The Advisor

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The Power of Story

Updated: Oct 6

By Carolyn R. Parsons

An attractive man leads a horse by its reins into a barn; a Labrador puppy peeks its head out from underneath a pile of hay. The Proclaimers’ song “I Would Walk Five Hundred Miles” plays, the tempo slow.

A driver climbs aboard a delivery truck and the curious puppy runs towards it, scampering into the back. The door slams: the driver is oblivious.

Tires screech, horns blare, and the delivery truck slams on the brakes. The back door swings open, and the puppy jumps—gulp—right out into city traffic, a long way from home.

Back home, the farmer is worried. He hands out posters and staples them to trees. Meanwhile our forlorn puppy sits in a box, in the pouring rain.

The farmer leads an agitated Clydesdale into the barn and lays his head on the horse’s nose for comfort.

The puppy runs over muddy fields and through dark foggy meadows. He barks.

The horse lifts his head. “Was that . . .?

A coyote growls in the dark and the puppy yips in fear and backs up. The Clydesdale kicks his stall in frustration.

The vulnerable puppy faces off against the vicious coyote.

Then, out of nowhere comes a stampede of Clydesdales. Will they get there in time?

The coyote sees them, tucks his tail, and runs. The puppy spots his heroes, four massive Clydes.

The sad farmer, coffee mug in hand, glances out the window, and his countenance changes. He can’t believe he is seeing a very dirty puppy leading four massive horses home!

Relieved, he sets about bathing the journey-weary but happy puppy. There are face-licks and a reunion in the barn!

...

Fade to the Budweiser logo with the hashtag #bestbuds

 

This heartwarming narrative is told in exactly sixty seconds, with the elements of a novel or feature film, before we ever get to the tag line. That’s because it has an inciting incident, a character out of their element, emotional ups and downs that follow on each other, sadness, determination, relief, horror, fear, tension, conflict, climax, and a satisfactory resolution. It’s a story, and the ability to tell them is one of the major things that sets humans apart from other animals.

Human beings don’t just tell stories: we crave both telling and listening to them. It’s how we’re wired. Think about how much time you spend either relating or consuming a story. And not just through media. We constantly construct narratives to help us make sense of the world, and we relay our experiences through our stories in conversation.

“My God, Marg, I was at the Shoppers, and you will never guess what happened . . .” is the beginning of many a familiar tale in this province, and we’ve all started a story in a similar manner because storytelling is a fundamental part of communication. It enables us to share information in a way that creates an emotional connection. It helps us to understand each other and makes information memorable.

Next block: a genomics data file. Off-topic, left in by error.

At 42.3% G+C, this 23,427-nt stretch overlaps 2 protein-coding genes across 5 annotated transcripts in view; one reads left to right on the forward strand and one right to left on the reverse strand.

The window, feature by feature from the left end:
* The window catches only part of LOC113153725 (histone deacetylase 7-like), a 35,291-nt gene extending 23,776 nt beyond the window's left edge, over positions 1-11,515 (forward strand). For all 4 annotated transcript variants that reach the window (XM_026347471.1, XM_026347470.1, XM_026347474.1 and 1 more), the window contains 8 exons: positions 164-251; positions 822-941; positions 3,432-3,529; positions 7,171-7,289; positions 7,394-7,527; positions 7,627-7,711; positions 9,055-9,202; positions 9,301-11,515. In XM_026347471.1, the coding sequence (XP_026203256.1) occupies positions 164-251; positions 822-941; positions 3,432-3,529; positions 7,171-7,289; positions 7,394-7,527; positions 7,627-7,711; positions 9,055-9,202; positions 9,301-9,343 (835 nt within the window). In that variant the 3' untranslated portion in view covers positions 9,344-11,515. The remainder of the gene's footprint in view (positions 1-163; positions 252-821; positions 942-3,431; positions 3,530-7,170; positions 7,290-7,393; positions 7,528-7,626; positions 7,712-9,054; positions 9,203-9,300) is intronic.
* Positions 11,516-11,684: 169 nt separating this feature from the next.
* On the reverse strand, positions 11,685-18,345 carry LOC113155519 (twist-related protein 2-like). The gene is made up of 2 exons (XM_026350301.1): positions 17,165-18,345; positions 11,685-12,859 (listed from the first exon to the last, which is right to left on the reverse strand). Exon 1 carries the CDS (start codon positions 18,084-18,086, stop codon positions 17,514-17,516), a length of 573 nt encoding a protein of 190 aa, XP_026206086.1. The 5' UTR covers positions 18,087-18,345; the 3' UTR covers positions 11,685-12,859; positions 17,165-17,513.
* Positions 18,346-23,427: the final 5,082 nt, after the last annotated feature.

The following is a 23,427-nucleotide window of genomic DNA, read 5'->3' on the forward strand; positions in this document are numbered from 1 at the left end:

Making information memorable is useful in marketing. The curious thing is, though, if you can tell a story and make it relatable to the most people possible, it doesn’t even have to be about your product. There isn’t a mention of beer in that ad until the tag line, yet millions remember it, even though it’s a story about puppies and horses. If I tell you that my books are launching to the moon as part of a literary time capsule (true story), you’re probably more likely to remember my name, even if I never tell you the name of one of my books. And one day when you stumble upon them, you’ll put it together. That’s the power of a good tale.

Incorporate the power of story into your marketing. Make your stories relatable, emotional, and funny, with a beginning, middle, and end. Don’t ask people to buy your product; instead, give them an experience that leaves them with a good feeling about it. People are emotional creatures, and nearly all purchases are decided by how a person feels about the product or service and the company that delivers them.

Stories matter and that’s what makes them a powerful marketing tool.

 

Novelist Carolyn R. Parsons is owner of Cabochon Manuscript Services, helping non-fiction and fiction writers through business plan writing/consultation, coaching, classes, developmental editing, and eventually, retreats. In 2021 she was one of 125 authors selected to have her entire body of work sent to the moon on the Peregrine Mission via Astrobotic and NASA and the Lunar Codex project as part of their lunar time capsule payload. The Peregrine launch is scheduled for November 2022, with the Lunar Codex project launch, in 2023, also carrying Carolyn’s work. Her novels, Desolate and The Forbidden Dreams of Betsy Elliott are highlighted on the project websites. The mission has been called a message in a bottle to the future. Artists from over 120 countries are represented; Carolyn is the only writer from Newfoundland and Labrador to be selected. She is from Change Islands and lives in Lewisporte.

Carolyn can be contacted at carolyn@cabochon.ca. Find out more about Carolyn and her work at www.cabochon.ca.

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